Adversarial hearings provide the opportunity to regulators and policy-makers and to the interested and affected parties to present submissions – supported by evidence – and to rebut – and counter-rebut the evidence presented so that an acceptable policy change or regulatory determination (that is supported by the balance of the evidence) is arrived at.

This would be a significant improvement on the current situation in Ireland, but the entire process of policy-making and regulation is structured to avoid this type of scrutiny and participation. Indeed, the Government’s recent statement on economic regulation (already discussed in another post) is designed to ensure an even tighter circling of the wagons.

The qustion relates to an issue that has already been discussed on this site and this is: to what extent should and where should the economic expertise (amply demonstrated in this paper) be applied in the policy-making process? My belief is that it should be applied in the policy-making process, but that expertise should also be applied at the scrutiny stage in the context of public hearings that would replace the current, entirely inadequate public consultation process.

A final issue is consumer representation and advocacy in the policy-making and regulatory process. Voluntary and even statutory consumer protection bodies may have value in representing consumers’ interests individually in response to specific abuses, but they are rarely empowered or resourced (or even interested) to represent consumers’ interests collectively in the policy-making and regulatory process.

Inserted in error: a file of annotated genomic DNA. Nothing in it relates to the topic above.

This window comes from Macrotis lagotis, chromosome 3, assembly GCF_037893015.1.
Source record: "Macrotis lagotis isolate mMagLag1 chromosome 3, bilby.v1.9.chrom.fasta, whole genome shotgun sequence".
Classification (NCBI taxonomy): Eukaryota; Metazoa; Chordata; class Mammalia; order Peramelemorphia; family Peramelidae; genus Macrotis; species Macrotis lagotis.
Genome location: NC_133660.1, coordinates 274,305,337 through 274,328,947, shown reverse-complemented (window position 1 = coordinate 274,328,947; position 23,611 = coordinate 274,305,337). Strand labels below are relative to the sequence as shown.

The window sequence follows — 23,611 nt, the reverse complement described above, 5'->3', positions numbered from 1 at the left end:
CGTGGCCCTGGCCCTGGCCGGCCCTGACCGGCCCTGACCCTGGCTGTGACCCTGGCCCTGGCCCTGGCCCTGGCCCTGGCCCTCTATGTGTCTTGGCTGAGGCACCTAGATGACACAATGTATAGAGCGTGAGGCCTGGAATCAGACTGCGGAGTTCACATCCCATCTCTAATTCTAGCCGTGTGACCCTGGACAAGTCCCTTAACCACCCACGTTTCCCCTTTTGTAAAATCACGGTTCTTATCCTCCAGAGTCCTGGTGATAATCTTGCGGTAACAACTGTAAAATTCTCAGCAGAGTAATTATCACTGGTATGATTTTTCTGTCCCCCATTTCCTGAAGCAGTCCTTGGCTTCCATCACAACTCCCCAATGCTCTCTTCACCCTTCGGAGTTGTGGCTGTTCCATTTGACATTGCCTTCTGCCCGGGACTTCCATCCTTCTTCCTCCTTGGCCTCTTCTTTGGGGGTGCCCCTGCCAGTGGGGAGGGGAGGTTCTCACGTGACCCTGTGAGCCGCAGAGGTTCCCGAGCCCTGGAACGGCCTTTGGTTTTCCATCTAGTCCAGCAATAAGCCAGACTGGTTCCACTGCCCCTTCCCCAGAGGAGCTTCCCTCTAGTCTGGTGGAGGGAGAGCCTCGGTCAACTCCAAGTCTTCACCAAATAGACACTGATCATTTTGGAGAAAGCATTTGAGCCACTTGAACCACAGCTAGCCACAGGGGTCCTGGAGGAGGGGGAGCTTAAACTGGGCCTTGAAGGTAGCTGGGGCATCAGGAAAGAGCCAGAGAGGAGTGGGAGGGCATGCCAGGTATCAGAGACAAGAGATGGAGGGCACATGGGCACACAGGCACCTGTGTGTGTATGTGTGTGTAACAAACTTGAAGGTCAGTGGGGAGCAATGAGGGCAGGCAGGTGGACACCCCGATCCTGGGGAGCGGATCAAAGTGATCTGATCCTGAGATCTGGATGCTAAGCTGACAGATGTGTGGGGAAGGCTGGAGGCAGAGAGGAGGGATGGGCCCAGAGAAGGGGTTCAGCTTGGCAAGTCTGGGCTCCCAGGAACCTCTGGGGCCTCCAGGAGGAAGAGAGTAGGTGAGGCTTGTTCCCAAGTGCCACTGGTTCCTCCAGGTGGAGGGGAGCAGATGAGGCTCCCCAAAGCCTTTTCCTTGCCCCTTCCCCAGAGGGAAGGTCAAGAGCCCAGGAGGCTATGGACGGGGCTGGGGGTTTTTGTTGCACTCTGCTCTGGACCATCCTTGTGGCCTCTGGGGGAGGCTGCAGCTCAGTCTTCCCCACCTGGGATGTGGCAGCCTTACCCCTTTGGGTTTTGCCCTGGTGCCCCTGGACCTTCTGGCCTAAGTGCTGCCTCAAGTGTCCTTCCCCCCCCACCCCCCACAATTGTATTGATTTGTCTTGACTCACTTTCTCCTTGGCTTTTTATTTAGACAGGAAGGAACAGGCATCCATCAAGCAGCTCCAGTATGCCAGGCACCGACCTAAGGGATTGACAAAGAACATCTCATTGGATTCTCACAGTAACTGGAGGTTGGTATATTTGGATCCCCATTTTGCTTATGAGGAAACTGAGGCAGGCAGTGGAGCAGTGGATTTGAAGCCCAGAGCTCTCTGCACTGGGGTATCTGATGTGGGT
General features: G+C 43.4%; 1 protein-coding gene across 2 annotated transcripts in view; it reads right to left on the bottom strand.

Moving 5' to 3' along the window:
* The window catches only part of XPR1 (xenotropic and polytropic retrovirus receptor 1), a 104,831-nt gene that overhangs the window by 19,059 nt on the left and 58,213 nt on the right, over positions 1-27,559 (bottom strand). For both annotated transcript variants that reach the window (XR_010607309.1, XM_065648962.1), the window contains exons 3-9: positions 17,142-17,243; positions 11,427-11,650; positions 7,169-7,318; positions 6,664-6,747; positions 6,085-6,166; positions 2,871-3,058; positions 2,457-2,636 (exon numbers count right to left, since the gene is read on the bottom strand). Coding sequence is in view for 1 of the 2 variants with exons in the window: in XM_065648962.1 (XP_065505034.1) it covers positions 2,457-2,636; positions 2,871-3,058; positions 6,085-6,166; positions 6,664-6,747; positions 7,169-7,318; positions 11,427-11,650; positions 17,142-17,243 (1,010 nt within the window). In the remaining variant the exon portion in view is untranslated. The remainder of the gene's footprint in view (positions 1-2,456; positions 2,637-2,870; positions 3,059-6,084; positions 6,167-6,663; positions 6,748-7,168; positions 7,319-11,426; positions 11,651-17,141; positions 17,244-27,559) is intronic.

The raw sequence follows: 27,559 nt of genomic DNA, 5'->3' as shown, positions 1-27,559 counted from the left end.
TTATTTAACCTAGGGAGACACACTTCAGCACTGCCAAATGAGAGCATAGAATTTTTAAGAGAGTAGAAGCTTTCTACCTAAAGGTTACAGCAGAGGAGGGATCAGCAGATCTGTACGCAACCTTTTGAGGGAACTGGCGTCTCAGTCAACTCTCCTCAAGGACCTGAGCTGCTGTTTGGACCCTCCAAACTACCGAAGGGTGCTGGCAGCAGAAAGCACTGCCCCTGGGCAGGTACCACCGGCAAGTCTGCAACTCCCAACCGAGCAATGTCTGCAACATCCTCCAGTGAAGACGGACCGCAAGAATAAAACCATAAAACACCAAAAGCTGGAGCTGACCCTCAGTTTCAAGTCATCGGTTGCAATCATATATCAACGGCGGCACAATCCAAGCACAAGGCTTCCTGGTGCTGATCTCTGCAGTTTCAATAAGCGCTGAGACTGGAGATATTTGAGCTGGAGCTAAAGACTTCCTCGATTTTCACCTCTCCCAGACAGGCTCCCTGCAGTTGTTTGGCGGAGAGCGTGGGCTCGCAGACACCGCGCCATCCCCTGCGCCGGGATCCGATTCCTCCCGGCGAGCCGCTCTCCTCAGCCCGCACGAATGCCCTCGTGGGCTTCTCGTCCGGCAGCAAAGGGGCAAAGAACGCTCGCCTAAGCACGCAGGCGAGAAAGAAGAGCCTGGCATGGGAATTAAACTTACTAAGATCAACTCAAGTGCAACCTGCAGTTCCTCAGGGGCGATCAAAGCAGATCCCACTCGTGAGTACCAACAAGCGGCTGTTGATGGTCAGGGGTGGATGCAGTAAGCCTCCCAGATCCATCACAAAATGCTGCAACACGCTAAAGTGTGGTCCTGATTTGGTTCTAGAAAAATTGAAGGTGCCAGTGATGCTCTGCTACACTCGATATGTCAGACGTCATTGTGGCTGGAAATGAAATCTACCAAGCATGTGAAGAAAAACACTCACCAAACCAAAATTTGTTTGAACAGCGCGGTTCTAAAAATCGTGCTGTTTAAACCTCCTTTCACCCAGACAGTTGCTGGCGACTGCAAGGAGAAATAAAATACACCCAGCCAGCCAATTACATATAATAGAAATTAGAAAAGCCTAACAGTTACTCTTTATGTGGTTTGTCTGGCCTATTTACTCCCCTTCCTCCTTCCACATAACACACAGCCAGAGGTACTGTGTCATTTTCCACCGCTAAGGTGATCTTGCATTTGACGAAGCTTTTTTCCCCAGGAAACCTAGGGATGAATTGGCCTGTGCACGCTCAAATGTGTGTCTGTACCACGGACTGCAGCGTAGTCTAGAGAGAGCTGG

I realise I am raising issues beyond the scope of this post and paper, but I believe they are highlighted by this paper and have wide cross-sectoral relevance from an economic perspective.

The reality for a small/medium supplier to a large retailer is they are unlikely to rock the boat by suing the retailer should the retailer be in breach of these new contracts.

The retailer can simply delist the uncooperative supplier and source elsewhere. If they do make it harder to deal with Irish suppliers then retailers will source abroad where these new contracts don’t exist.

I spent 16 years in DIY retail for the 2 Irish chains. When B&Q arrived they bypassed the Irish offices of international brands and imported from the UK. For example we had to buy from Crown Ireland, they bought from Crown UK. (The article states this is what Tesco is doing). The problem for us was we would complain to Crown Ireland about the prices B&Q were getting for the paint and Crown Ireland would just shrug and say there was nothing they could do about it. They wouldn’t let us go direct.

By the way I don’t remember too many poor Irish suppliers. We had a dispute with one over a credit and he claimed we were destroying him. I watched him as he drove off in one of the biggest BMWs you can get.


Thank you. Unfortunately, but, perhaps, not surprisingly, they do not get to grips with the more fundamental problems with the policy-making consultation process that Prof. Gorecki highlights in his paper – and the identical problems with the regulatory consultation process I highlighted in my post.